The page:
The Difference Between Wireless-G, Wireless-N and Wireless-AC

What is Wireless N & Wireless G?

differences-between-wireless-n-wireless-g-wireless-acPeople generally refer to all Wireless Internet as WiFi but, as with a lot of technical jargon, WiFi as a term is often misused.  Are you one of those people constantly asking: Why is my Internet or my WiFi so slow??!?

Very often, it is not the Internet provider’s fault. Rather, it all comes down to the type of router you are using and the speed it offers

Wireless-N and Wireless-G are terms referring to 802.11n and 802.11g wireless networking standards set by Institute of Electrical and Electronics Engineers, the professional organization and standard bearers for electronics discussion and publication among working professionals.

By setting a wireless standard, the multitude of manufacturing entities creating wireless networking products (routers) and wireless networking devices (PS4, Laptops, Tablets, SmartTVs,  XboxOne, iPhones, Roku) can all start on the same page. Imagine if a given wireless networking device was only able to connect to certain routers at certain places. It would result in a major loss of continuity for users and would cause anything from minor headaches to mass frustration.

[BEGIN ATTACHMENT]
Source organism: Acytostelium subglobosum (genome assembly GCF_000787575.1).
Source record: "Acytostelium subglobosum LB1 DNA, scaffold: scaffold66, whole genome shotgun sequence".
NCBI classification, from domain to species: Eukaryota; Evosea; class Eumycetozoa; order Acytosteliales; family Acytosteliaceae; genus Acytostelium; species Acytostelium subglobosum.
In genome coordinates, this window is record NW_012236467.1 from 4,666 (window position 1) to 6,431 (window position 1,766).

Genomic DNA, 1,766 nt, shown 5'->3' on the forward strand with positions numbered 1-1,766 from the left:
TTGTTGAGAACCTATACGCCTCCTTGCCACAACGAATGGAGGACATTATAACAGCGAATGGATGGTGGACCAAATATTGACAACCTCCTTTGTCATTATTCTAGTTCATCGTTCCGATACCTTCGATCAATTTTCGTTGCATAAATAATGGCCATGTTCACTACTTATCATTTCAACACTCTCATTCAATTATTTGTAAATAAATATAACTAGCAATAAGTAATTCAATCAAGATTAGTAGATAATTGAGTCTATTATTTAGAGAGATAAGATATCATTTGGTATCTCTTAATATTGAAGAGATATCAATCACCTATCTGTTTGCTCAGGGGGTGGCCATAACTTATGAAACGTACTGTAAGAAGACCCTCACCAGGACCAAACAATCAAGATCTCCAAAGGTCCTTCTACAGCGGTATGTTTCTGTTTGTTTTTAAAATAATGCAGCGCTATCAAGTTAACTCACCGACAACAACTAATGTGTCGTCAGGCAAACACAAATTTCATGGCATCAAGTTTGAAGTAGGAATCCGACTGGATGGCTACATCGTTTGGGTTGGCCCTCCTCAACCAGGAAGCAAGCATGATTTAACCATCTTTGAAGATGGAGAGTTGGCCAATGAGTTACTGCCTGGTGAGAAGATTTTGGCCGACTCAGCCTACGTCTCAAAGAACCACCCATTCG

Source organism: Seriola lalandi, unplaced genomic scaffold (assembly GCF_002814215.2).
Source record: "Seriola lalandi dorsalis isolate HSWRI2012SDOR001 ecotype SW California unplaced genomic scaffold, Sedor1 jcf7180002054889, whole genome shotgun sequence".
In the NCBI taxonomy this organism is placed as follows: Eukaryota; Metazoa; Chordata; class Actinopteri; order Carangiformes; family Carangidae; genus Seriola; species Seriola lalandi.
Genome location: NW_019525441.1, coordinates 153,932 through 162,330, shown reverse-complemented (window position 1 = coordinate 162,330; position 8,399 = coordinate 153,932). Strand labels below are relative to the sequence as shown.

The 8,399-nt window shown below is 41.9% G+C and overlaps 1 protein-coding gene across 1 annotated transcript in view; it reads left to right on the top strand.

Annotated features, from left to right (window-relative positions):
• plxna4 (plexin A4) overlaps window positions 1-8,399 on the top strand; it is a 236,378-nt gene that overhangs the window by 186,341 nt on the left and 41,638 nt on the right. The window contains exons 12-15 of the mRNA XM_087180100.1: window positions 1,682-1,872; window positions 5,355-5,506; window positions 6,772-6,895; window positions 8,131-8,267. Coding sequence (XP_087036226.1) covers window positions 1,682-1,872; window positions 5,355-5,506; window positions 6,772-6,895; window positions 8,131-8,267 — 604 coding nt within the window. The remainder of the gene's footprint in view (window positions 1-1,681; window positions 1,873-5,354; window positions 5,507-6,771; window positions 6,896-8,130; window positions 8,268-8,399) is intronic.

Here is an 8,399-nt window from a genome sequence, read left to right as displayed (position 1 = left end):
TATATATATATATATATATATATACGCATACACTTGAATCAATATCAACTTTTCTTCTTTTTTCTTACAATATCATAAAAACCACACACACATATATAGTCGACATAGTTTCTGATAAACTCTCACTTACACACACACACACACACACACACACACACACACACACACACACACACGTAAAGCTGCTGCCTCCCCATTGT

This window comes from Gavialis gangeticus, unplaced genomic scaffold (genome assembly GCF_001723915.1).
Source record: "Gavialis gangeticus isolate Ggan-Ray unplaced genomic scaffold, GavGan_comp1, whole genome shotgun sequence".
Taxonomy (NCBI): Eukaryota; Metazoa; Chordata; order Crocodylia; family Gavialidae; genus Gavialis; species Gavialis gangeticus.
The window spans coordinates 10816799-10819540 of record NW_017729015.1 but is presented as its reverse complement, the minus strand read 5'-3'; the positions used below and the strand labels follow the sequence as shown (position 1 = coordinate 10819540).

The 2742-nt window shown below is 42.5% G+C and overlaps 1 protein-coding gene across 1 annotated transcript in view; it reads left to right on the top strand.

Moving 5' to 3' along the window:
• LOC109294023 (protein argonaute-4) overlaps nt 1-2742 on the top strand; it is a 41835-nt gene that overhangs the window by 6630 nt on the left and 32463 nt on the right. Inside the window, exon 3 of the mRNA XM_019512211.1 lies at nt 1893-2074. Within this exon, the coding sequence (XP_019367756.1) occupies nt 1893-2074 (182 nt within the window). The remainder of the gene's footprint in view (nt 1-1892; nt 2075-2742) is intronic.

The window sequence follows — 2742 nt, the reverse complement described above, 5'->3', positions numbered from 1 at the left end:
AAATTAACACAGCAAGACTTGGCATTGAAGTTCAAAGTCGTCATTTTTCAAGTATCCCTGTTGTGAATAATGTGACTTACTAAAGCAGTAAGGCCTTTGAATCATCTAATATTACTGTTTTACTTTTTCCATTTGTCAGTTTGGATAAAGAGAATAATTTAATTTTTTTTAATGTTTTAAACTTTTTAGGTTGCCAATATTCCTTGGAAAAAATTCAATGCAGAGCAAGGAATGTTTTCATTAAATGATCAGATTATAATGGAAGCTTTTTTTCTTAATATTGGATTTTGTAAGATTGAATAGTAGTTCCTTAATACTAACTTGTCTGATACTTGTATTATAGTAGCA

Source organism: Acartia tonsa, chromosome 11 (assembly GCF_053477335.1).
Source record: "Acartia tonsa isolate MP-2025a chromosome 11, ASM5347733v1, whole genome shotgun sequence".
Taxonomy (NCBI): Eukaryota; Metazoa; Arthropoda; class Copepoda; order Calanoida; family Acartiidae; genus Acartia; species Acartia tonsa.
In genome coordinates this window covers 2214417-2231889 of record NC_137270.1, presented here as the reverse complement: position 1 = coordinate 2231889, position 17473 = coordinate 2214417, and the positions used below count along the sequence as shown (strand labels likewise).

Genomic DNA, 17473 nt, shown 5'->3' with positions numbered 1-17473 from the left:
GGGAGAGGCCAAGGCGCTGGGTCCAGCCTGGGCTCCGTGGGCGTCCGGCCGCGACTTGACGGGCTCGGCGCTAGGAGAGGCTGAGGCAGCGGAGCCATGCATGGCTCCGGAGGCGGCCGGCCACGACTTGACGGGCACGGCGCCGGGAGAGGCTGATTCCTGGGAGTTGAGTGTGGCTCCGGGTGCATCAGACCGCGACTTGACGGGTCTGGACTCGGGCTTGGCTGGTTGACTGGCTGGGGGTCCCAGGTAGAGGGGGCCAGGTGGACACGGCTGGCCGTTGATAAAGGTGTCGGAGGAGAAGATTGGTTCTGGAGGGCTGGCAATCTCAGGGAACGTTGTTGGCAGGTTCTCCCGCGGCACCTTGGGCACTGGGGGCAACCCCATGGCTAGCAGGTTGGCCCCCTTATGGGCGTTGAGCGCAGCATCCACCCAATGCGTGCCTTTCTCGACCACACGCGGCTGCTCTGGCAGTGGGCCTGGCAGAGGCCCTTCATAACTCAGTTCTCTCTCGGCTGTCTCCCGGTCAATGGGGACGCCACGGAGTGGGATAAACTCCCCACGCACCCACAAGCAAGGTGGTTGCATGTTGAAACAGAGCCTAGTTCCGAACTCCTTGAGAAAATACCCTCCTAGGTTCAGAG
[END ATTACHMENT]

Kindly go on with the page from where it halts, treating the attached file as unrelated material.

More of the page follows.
Wireless networking standards such as Wireless-N and Wireless-G go through many iterations/versions called drafts until they are finally settled upon for publication and mass use.

IEEE 802.11n is a wireless networking standard created to improve network throughput (maximum speed and transmission capabilities) over the two prior standards—802.11a and 802.11g. For example, most coffee shop hotspot routers run on Wireless-G (54 Mbps) or even Wireless-B (11 Mbps). They are constantly being shared by many people so it can be somewhat slow to connect and actually surf the web.

What made Wireless-N significant is that it increased the maximum data transmission rate more than tenfold from 54 Mbps to 600-900 Mbps. Wireless-N also opened up additional spectrum area for wireless transmission, allowing for the use of four spatial streams in at a channel width of 40 MHz. That is double the channel width of Wireless-G. 802.11n standardized support/technical specifications for multiple-input multiple-output (AKA MIMO). It also increased security and improved several additional features.

The most popular Wireless-N routers available include the Dark Knight Asus RT-N66U, Netgear WNDR4500, the Asus RT-N16, & the TP-LINK WDR3600.

Watch this video for more insight into the upgraded features on the RT-N66U Tomato FlashRouter.


What is Wireless-AC?

Enhancements of 802.11n are currently being drafted and tested and may even included on certain brand new routers as 802.11ac. However, there are limited devices that support the standard at this time, meaning no phones, laptops, Rokus, AppleTVs.